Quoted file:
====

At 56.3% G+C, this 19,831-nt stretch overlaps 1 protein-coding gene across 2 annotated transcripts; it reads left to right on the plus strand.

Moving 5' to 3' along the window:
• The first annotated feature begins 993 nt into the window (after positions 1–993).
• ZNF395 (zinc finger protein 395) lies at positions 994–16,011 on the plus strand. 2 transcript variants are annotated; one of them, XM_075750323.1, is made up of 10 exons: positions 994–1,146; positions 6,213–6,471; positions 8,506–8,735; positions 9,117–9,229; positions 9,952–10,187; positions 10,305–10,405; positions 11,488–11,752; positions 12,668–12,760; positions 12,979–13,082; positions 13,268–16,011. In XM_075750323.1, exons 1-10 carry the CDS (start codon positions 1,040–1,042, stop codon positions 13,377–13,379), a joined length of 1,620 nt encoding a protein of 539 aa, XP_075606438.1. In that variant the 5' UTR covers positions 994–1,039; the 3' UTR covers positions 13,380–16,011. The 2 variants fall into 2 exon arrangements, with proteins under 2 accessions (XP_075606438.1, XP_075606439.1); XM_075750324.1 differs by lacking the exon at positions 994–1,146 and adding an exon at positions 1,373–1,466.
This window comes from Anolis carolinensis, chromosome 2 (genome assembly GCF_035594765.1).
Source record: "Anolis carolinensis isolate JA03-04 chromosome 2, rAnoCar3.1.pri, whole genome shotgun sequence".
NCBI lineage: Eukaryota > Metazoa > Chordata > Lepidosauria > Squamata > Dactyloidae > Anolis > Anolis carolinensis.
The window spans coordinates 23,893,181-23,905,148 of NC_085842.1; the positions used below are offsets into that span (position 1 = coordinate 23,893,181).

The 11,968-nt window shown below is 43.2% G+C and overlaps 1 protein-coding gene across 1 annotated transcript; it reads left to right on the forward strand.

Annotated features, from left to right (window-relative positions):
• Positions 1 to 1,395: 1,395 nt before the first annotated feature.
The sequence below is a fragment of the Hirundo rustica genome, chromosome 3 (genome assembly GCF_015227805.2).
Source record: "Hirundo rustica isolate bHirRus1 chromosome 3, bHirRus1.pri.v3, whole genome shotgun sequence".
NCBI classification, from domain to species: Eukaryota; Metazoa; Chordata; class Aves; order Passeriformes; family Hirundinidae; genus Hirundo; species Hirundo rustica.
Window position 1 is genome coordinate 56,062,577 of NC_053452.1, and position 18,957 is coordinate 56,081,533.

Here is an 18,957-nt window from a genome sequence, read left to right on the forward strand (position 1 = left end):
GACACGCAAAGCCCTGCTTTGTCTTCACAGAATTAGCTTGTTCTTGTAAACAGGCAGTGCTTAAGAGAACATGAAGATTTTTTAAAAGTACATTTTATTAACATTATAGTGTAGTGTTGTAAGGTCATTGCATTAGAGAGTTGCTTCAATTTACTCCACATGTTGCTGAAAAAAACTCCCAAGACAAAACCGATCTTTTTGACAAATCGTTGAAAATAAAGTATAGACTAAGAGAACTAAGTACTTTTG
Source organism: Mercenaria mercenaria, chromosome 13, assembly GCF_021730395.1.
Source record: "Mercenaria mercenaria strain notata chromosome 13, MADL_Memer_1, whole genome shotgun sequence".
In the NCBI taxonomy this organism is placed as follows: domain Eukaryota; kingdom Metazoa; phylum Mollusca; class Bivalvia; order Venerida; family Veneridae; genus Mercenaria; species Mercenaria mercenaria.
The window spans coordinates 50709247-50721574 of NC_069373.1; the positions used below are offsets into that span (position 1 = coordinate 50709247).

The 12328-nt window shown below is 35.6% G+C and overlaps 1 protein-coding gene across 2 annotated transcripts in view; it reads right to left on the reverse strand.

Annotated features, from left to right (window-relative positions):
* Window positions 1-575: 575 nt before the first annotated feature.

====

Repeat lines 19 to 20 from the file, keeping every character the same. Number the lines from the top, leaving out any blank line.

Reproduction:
Source record: "Mercenaria mercenaria strain notata chromosome 13, MADL_Memer_1, whole genome shotgun sequence".
In the NCBI taxonomy this organism is placed as follows: domain Eukaryota; kingdom Metazoa; phylum Mollusca; class Bivalvia; order Venerida; family Veneridae; genus Mercenaria; species Mercenaria mercenaria.